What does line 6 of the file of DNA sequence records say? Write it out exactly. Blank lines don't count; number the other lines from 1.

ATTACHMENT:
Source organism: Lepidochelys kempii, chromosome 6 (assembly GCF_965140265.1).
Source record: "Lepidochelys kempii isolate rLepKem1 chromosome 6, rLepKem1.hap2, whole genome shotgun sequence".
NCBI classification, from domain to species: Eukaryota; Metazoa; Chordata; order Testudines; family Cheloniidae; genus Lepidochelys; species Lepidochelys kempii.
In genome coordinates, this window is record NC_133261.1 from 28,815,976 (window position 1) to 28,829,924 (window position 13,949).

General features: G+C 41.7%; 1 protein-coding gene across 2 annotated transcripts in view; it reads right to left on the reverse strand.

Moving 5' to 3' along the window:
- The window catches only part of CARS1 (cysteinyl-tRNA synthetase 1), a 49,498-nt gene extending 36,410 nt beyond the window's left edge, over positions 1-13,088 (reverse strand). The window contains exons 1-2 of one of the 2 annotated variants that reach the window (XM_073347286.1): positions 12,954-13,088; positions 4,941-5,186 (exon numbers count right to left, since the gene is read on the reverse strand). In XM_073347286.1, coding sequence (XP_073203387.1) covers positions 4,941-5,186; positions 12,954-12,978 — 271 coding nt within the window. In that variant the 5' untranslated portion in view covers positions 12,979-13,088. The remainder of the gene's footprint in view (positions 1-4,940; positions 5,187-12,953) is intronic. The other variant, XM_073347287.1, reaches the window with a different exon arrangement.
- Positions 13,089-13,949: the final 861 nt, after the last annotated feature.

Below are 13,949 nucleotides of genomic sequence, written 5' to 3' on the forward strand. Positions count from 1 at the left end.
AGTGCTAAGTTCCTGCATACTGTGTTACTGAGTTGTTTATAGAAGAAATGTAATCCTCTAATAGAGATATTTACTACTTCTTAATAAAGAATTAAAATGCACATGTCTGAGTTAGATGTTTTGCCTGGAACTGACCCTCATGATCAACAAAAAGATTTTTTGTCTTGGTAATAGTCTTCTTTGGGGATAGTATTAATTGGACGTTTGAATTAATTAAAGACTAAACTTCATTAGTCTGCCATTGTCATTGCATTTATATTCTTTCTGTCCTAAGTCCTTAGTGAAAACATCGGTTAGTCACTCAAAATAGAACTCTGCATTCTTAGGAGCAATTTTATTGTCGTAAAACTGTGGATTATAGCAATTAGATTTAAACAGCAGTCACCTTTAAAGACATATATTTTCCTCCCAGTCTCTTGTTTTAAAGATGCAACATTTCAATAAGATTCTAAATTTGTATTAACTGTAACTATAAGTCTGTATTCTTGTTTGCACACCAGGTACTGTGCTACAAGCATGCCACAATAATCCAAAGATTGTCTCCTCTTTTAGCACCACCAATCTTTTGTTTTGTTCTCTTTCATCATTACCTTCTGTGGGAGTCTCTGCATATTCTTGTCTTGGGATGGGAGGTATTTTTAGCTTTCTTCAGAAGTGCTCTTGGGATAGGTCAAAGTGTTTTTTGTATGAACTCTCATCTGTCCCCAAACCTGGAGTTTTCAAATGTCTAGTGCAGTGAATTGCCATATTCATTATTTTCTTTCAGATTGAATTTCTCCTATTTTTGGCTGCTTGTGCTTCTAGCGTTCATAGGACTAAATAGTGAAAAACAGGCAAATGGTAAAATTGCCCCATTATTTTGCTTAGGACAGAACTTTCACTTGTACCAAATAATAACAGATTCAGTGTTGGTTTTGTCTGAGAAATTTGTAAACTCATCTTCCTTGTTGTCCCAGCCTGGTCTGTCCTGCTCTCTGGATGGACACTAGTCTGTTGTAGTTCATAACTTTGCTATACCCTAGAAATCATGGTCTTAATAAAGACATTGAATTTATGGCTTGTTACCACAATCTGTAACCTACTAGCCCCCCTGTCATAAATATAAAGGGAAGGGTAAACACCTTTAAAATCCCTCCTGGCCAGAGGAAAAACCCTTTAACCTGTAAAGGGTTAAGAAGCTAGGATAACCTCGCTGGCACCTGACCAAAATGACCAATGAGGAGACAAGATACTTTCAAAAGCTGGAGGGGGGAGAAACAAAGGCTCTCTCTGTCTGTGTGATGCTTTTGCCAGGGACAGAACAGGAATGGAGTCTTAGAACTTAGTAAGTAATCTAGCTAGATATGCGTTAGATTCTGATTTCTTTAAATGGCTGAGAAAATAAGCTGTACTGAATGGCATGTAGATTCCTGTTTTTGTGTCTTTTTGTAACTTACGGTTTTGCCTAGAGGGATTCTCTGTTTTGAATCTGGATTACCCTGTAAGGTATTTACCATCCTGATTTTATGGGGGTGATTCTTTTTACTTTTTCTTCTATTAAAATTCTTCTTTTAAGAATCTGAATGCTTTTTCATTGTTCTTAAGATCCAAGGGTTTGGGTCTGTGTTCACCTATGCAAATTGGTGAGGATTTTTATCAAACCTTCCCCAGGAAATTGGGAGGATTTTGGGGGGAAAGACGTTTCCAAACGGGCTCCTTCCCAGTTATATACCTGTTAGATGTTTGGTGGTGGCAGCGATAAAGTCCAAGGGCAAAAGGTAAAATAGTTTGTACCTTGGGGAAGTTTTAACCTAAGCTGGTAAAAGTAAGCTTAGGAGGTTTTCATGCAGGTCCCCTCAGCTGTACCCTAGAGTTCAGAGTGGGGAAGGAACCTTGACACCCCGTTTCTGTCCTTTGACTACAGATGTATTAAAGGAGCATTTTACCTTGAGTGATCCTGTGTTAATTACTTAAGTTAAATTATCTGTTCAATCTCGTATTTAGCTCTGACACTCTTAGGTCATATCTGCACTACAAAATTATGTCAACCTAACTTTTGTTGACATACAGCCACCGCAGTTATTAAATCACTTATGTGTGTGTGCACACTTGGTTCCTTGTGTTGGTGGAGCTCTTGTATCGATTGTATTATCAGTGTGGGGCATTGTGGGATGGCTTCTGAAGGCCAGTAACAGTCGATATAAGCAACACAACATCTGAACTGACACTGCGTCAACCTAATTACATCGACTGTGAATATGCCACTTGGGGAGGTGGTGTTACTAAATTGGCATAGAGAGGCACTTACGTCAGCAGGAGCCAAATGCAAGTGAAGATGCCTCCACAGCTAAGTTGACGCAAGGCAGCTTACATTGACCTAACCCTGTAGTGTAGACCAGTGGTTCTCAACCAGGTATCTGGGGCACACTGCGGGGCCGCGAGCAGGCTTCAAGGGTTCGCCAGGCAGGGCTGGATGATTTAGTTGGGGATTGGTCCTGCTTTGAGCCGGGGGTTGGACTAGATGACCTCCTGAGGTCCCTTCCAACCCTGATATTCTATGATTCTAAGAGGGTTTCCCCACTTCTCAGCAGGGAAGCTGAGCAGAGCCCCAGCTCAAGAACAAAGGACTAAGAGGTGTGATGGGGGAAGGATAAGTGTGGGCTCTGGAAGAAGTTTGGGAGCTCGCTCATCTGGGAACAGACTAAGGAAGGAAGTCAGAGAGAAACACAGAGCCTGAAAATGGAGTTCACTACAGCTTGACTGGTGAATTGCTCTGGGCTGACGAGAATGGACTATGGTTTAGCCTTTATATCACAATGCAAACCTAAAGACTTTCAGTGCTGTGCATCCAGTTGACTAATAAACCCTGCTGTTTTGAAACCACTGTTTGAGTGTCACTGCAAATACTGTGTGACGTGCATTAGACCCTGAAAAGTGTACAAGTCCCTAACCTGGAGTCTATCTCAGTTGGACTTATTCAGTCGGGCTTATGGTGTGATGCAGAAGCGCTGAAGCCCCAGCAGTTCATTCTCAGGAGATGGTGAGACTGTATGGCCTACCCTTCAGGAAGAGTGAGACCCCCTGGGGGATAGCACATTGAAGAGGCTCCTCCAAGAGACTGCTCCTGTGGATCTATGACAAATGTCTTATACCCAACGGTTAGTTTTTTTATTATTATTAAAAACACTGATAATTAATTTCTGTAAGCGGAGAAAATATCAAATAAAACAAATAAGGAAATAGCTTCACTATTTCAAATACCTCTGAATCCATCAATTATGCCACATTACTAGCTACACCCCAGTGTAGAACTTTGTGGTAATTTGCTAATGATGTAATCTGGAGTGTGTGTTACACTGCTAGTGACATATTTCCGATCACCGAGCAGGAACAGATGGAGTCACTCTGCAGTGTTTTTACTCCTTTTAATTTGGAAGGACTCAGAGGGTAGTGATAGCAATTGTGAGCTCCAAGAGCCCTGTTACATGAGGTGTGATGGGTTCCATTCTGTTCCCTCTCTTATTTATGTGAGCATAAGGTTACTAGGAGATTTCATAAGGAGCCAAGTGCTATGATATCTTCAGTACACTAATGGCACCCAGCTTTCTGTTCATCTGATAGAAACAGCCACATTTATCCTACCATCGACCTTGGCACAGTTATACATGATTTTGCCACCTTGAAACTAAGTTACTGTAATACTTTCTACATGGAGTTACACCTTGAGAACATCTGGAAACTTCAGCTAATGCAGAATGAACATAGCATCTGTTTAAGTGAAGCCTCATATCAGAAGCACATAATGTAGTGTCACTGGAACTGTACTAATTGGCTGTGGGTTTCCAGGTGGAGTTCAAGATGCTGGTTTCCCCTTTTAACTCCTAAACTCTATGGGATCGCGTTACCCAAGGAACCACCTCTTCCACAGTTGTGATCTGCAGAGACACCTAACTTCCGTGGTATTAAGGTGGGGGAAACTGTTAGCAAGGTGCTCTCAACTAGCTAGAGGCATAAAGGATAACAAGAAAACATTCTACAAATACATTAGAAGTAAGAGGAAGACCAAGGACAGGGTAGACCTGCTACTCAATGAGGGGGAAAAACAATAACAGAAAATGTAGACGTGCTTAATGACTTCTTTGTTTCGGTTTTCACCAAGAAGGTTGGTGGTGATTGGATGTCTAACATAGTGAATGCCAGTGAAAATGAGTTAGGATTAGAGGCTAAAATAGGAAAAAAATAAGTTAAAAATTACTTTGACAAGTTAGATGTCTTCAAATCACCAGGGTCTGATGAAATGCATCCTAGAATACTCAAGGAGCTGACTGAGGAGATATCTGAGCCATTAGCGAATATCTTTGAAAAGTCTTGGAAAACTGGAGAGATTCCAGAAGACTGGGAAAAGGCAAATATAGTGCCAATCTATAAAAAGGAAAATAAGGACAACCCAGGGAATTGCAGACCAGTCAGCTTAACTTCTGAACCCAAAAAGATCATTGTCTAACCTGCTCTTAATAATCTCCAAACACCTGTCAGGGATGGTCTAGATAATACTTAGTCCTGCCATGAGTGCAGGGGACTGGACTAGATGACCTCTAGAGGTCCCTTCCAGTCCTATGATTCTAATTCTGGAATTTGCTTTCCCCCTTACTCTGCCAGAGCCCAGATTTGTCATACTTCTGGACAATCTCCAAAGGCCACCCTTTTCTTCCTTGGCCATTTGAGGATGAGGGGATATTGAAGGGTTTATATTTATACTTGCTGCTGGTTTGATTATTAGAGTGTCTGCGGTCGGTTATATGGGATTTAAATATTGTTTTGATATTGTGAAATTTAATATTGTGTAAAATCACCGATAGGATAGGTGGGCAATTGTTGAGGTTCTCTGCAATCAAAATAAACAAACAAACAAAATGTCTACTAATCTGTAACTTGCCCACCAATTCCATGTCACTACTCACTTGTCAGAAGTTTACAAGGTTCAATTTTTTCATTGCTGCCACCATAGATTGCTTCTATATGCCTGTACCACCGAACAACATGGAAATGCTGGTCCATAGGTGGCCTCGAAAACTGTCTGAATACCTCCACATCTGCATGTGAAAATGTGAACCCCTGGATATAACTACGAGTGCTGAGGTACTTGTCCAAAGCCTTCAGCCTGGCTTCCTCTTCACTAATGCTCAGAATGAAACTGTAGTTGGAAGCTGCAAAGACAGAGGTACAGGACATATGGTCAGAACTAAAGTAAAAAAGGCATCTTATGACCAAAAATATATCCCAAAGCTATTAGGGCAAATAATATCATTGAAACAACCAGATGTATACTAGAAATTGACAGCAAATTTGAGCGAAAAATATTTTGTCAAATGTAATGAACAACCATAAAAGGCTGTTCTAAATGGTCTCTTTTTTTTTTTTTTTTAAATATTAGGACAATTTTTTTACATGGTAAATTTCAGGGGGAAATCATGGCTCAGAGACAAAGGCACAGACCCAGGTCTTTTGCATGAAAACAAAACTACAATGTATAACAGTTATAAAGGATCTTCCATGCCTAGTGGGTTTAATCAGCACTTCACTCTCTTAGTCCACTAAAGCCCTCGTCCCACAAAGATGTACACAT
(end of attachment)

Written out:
Moving 5' to 3' along the window: